1. This is such a beautiful monastery. I love that it's been built into the side of the hill. That reminds me of the stone churches in Ethiopia which also seem to blend into the landscape. The interior is absolutely gorgeous as well. Were there many other tourists here? I feel like Armenia is definitely a bit off the beaten track

  2. These gorges and valleys with all their colours reminds me of Argentina's sello de siete colores. So beautiful. And I can see why Noravank complex is your favourite monastery. Is that story about Momik a myth or actually true?

  3. I love visiting monasteries. In Greece too I visited them instead of the beaches and islands. Strange they have such precarious staircases. I too would have hesitated climbing them.Those brick red mountains are amazing. I wish to see all these in real some day.

  4. Armenia is not a place I read often, and yet I'd be very curious to visit. Its culture looks very fascinating, and the views are exactly what me and hubby are looking for. Besides, I think you're right when you say that they are great at choosing dramatic and extravagant locations for their churches!

  5. Armenia looks beautiful and not what I expected. The red mountains and the churches are so different and I like the love story behind the Surb Astvatsatsin church. This is a place I would like to visit in the future.

  6. Your pictures definitely do do justice to Noravank Monastery: they are beautiful, and you paint a beautiful picture of Armenia.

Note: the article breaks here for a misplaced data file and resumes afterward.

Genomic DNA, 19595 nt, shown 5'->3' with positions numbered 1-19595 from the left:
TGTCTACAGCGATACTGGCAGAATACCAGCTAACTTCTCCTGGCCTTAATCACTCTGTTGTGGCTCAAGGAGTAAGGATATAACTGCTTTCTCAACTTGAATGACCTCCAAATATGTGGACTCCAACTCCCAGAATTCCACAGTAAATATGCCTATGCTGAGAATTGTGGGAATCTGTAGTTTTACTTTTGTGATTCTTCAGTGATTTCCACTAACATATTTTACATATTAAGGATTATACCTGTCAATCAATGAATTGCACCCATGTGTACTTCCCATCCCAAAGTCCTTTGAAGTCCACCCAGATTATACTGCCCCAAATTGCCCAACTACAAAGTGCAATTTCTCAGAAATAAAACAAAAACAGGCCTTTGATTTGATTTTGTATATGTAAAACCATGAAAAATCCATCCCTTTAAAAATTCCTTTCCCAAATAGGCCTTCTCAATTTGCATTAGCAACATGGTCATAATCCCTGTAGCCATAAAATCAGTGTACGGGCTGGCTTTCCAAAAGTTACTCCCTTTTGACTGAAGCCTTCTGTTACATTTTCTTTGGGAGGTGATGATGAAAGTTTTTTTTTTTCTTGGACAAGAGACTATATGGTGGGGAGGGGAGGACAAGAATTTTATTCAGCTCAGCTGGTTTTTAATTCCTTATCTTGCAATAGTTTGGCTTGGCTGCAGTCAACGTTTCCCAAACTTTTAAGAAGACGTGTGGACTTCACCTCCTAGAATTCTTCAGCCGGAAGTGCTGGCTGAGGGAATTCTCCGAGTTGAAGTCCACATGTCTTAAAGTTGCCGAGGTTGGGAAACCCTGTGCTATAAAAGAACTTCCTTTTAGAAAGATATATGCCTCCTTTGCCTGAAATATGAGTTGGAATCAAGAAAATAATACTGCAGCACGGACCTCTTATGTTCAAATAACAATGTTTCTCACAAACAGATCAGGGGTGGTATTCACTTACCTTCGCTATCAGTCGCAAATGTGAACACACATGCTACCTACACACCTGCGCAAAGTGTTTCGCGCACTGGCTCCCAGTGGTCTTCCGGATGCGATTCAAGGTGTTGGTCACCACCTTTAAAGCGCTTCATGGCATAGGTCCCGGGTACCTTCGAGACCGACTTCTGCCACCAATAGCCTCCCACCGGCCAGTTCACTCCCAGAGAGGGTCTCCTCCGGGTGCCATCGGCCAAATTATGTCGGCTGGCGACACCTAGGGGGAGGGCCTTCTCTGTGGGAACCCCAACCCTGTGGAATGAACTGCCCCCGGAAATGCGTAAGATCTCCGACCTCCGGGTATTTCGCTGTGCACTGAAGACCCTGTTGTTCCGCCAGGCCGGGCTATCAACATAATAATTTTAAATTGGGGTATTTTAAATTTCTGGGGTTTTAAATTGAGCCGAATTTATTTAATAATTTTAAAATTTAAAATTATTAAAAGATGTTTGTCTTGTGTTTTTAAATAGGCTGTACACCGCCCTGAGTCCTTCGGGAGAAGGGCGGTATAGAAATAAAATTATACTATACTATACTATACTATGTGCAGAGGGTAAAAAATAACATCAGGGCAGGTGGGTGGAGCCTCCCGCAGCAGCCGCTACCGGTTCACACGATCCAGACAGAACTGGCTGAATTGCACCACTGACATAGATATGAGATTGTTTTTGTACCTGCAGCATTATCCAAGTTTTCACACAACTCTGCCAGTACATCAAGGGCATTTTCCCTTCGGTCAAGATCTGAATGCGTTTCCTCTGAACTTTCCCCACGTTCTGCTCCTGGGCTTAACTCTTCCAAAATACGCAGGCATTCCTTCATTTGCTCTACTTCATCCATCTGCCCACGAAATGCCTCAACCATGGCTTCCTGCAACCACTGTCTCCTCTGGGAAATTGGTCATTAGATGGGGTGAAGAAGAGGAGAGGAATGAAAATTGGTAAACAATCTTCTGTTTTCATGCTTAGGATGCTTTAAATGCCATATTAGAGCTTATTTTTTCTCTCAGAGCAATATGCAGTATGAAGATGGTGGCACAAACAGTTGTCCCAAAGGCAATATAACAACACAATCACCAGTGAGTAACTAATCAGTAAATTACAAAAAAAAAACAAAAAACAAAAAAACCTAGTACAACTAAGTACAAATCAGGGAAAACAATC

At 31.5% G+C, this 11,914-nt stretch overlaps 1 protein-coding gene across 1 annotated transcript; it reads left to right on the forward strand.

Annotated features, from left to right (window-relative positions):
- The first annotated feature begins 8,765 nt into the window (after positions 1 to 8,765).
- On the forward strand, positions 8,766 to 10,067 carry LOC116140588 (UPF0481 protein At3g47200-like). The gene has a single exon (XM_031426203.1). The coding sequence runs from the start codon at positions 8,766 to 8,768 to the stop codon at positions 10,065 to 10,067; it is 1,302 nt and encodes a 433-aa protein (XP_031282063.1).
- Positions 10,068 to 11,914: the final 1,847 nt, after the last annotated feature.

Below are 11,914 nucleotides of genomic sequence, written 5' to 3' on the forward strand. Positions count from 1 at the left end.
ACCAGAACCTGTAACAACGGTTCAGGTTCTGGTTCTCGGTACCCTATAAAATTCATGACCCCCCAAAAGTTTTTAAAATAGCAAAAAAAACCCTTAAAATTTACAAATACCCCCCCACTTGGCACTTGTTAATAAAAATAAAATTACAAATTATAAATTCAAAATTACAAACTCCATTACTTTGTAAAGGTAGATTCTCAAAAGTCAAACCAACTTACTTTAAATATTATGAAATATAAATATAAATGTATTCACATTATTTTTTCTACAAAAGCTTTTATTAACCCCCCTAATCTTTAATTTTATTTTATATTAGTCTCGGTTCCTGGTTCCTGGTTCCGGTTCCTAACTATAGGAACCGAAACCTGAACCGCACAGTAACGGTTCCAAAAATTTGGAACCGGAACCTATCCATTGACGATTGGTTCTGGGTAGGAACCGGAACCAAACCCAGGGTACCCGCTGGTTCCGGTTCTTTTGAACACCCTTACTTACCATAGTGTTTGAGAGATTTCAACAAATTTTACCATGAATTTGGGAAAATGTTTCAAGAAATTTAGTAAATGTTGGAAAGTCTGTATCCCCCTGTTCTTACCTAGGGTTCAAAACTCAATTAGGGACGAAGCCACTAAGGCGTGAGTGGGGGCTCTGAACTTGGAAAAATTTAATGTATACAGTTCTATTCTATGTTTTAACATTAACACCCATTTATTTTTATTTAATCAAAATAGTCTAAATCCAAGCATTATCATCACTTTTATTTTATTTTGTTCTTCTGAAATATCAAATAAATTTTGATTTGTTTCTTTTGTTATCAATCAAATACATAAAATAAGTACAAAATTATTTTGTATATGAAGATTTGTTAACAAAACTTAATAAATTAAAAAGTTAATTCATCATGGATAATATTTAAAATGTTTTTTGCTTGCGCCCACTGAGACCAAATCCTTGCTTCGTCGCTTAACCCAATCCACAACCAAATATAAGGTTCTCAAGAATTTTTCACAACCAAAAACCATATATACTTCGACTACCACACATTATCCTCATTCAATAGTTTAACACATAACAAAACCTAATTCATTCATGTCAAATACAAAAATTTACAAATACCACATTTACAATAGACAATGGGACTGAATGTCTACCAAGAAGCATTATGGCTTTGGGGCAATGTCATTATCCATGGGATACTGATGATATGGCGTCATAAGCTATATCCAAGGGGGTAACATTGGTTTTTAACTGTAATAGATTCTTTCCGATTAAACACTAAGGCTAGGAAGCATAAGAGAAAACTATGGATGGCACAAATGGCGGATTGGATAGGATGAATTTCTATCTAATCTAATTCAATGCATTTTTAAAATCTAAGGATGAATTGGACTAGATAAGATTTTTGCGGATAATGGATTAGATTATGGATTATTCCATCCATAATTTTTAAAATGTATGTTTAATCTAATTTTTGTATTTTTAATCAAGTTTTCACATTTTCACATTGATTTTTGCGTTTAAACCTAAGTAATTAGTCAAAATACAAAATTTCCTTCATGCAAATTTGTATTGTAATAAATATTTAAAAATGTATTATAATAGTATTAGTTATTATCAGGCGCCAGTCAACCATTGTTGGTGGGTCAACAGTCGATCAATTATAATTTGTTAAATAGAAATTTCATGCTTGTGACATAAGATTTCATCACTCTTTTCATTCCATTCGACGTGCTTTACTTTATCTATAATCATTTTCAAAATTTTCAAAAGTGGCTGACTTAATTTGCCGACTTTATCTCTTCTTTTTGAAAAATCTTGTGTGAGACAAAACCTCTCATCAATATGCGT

Also damn the acrophobia! I get that sometimes too and it definitely impedes some of my experiences, especially as I love trekking!

  7. I never understand why such beautiful buildings are in such isolated places! Although the journey is definitely part of the pleasure here! Armenia looks stunning, I have heard a lot of good things about it lately and would love to go and visit soon!

  8. I’m not an overly religious person but I love visiting churches and places of worship when I travel as they’re usually the most stunning and beautiful buildings, and have a long stretching history deeply rooted in a country’s culture. The monasteries and churches throughout Armenia sound astonishing - Surb Astvatsatsin church is stunning – I agree, I’m amazed to think at how they got the materials into the mountains to build such a structure. Such a testament to love! But what a tragedy that Momik met his end :(

    I would love to get to Armenia, pretty much just solely for Noravank Monastery and the surrounds, though I’m sure there’s so much more to see in the country too!